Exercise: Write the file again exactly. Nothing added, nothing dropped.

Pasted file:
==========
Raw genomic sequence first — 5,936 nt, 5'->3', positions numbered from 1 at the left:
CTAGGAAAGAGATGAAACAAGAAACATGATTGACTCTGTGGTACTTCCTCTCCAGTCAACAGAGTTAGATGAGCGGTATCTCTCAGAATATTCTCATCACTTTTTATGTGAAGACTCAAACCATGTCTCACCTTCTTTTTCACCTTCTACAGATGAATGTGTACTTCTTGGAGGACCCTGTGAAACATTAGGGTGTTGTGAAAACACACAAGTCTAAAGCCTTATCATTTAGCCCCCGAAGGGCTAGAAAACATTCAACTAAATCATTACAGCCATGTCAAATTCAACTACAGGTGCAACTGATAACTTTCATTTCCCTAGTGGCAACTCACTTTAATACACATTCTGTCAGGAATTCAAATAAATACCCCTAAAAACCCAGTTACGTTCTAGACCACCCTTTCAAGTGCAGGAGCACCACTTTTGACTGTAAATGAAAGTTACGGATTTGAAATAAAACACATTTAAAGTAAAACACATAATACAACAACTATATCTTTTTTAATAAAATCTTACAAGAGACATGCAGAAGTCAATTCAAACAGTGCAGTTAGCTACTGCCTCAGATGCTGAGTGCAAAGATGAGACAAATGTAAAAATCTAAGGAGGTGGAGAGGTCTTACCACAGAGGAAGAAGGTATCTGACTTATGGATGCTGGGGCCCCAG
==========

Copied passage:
Raw genomic sequence first — 5,936 nt, 5'->3', positions numbered from 1 at the left:
CTAGGAAAGAGATGAAACAAGAAACATGATTGACTCTGTGGTACTTCCTCTCCAGTCAACAGAGTTAGATGAGCGGTATCTCTCAGAATATTCTCATCACTTTTTATGTGAAGACTCAAACCATGTCTCACCTTCTTTTTCACCTTCTACAGATGAATGTGTACTTCTTGGAGGACCCTGTGAAACATTAGGGTGTTGTGAAAACACACAAGTCTAAAGCCTTATCATTTAGCCCCCGAAGGGCTAGAAAACATTCAACTAAATCATTACAGCCATGTCAAATTCAACTACAGGTGCAACTGATAACTTTCATTTCCCTAGTGGCAACTCACTTTAATACACATTCTGTCAGGAATTCAAATAAATACCCCTAAAAACCCAGTTACGTTCTAGACCACCCTTTCAAGTGCAGGAGCACCACTTTTGACTGTAAATGAAAGTTACGGATTTGAAATAAAACACATTTAAAGTAAAACACATAATACAACAACTATATCTTTTTTAATAAAATCTTACAAGAGACATGCAGAAGTCAATTCAAACAGTGCAGTTAGCTACTGCCTCAGATGCTGAGTGCAAAGATGAGACAAATGTAAAAATCTAAGGAGGTGGAGAGGTCTTACCACAGAGGAAGAAGGTATCTGACTTATGGATGCTGGGGCCCCAG